Saturday, July 08, 2006

Making a Difference

[Part of our work is honoring our elders. Thanks to Florangela Davila of the Seattle Times for the following (edited) excerpts.]

Bill Wassmuth worked 21 years in Idaho as a Catholic priest. In his second career, Wassmuth battled racists as executive director of the six-state Northwest Coalition Against Malicious Harassment, work for which he is best known. Driven and full of conviction, something inspired in part by his father, he took on the Aryan Nations. Not surprisingly, Wassmuth was singled out as an enemy and almost killed.

White supremacists bombed his house in 1986, prompting Wassmuth to consider how charmed a life he had led.

As he became a leader in the movement against the Aryan Nations, someone detonated a bomb at the back of his house. He garnered national media attention for helping reclaim picturesque Northern Idaho from the hate group. And sensing he might be able to do more, Wassmuth helped found the Northwest Coalition.

The bombing made Wassmuth realize how naïve he had been about the world and how he had never experienced hatred or discrimination. Leaving the priesthood, he continued his social activism, moving to Seattle to work full time with the coalition and mobilizing against hate groups. Wassmuth's partner, Eric Ward, a black man from Eugene, Oregon said Wassmuth raised enormous public attention about bigotry and how whites can fight hate.

In his dying days four years ago, Wassmuth worried about a growing kind of hate and intolerance--the escalation of mistrust and bigotry in this post-Sept. 11 world, with its racial profiling of Arab Americans and Muslims, is disturbing, he said. "I'm a very hopeful person," he said. "But I think we risk losing some ground. I'm concerned that in the interest of national security, we'll allow some things to happen."

[A year later, Bill Morlin of the Spokesman-Review in Spokane wrote the following (edited) epitaph to Wassmuth and Ward's organization.]

The Northwest Coalition for Human Dignity -- once a premier regional civil rights organization -- has ceased operations amid a severe financial crisis. The human rights group is an apparent victim of hard economic times and the misperception that the fight against hate has been won in the Pacific Northwest.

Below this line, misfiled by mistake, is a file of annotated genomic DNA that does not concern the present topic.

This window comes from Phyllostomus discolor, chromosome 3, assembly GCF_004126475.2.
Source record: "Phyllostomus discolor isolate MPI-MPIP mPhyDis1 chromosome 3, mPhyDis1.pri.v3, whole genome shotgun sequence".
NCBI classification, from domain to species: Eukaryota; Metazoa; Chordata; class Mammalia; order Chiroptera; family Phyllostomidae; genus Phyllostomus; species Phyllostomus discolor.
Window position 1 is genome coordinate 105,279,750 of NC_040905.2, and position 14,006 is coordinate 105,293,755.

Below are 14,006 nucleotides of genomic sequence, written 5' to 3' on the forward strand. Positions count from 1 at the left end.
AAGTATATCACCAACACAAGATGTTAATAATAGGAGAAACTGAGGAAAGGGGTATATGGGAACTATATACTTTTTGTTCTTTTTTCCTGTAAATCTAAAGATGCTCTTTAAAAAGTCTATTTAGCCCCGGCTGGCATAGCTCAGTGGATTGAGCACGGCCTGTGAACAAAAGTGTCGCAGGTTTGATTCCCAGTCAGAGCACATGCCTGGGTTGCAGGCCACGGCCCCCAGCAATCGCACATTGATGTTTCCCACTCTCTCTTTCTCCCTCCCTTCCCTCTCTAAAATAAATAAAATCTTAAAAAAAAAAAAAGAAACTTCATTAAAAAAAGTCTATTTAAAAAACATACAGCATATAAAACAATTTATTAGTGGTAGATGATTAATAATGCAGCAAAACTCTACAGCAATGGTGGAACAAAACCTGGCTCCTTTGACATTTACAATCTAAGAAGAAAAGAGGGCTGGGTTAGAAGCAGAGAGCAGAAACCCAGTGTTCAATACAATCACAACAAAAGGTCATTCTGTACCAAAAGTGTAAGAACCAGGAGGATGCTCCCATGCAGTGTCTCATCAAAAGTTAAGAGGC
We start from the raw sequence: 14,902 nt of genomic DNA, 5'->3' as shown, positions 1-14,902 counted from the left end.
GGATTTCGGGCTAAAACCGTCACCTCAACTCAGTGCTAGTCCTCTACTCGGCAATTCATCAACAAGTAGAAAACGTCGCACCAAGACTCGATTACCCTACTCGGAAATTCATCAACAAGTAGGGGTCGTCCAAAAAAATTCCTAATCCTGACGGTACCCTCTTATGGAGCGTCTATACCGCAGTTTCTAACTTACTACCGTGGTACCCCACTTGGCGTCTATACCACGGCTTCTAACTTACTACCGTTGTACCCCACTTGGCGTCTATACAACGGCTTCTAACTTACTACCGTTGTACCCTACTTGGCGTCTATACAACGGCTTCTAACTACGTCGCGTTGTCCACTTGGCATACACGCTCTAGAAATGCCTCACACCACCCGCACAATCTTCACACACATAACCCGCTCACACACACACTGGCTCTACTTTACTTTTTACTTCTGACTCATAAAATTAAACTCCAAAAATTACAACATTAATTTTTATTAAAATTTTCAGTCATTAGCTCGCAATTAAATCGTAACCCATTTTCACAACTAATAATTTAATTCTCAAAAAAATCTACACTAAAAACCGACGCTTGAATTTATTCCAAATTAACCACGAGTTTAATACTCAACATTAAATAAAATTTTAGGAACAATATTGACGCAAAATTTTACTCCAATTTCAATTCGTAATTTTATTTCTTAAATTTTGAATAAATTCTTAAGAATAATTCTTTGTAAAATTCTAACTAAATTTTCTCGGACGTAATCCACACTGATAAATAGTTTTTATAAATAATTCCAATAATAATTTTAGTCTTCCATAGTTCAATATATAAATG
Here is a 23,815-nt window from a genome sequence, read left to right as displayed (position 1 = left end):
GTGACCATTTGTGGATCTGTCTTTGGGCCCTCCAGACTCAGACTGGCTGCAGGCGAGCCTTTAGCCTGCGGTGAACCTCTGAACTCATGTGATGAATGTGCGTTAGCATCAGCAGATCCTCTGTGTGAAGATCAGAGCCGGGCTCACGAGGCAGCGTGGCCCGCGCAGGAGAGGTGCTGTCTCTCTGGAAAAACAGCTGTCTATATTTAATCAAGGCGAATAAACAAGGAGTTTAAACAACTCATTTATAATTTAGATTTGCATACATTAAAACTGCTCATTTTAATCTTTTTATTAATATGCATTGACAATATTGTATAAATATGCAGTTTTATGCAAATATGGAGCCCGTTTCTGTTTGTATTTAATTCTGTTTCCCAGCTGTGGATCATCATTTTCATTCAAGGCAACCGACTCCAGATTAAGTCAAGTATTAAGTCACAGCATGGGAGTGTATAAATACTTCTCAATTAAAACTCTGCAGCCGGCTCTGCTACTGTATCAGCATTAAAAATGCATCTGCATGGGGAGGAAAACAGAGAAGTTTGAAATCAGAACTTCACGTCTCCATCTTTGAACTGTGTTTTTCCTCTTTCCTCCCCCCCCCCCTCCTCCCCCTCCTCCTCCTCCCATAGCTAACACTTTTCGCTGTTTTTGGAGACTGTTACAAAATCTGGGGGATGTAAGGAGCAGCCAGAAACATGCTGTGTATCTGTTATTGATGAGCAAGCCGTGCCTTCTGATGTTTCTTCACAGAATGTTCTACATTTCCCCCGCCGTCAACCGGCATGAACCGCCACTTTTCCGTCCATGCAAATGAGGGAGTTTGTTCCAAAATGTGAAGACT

The human rights organization began as the Northwest Coalition Against Malicious Harassment, a group founded in Coeur d'Alene in 1987 by the late Bill Wassmuth and others to combat the Aryan Nations and other hate groups. Wassmuth was its executive director until 1999, when the Seattle-based group merged with the Coalition for Human Dignity, which started in Portland.

The organization battled hate groups in Washington, Idaho, Oregon, Montana, Colorado and Wyoming. But this summer, less than a year after Wassmuth's death, the human rights coalition was evicted from its Seattle office for not paying rent.

In the wake of its apparent demise, the Northwest Coalition left behind smaller grass-roots organizations carrying on the fight against hate. One of those groups is Gonzaga's Institute for Action Against Hate, founded in 1997 by Critchlow and Wassmuth.

"For 15 years, the Northwest Coalition was a very important force in the battle against white supremacy," said Mark Potok, of the Southern Poverty Law Center in Montgomery, Ala. He described the coalition as the largest grass-roots civil rights organization of its kind in the United States.

The coalition's sensitive records about white supremacists and hate groups in the Northwest were sold to the Center for New Community, an anti-hate group based in Chicago. Devin Burghart, director of the Center for New Community, confirmed, "We are a repository for any civil rights groups in the Northwest that may want to use these records."

"The perception that the apparent demise of the Aryan Nations meant an end to hate groups in the Pacific Northwest had a definite negative impact on the Northwest Coalition," Burghart said. "Those of us who continue to be involved in human rights work know that the perception is false," he said.

The notion that hate groups had been defeated "reverberated with foundations and the giving public alike and seriously impacted the funding of the Northwest Coalition," Burghart said. Ward, the Northwest Coalition's last director, has been working for the Center for New Community since early September.

Potok, at the Southern Poverty Law Center, said the Northwest Coalition "helped the Pacific Northwest face its racist demons." "There had been a marked reluctance to squarely face the problem of white supremacy until Bill Wassmuth and others organized the Northwest Coalition," Potok said.

Burghart said, "Hate group activity is a continuing menace in the Northwest."

"People who are concerned about having safe, welcoming and inclusive communities need to lend their support to organizations [and individuals] that are on the ground, making a difference."


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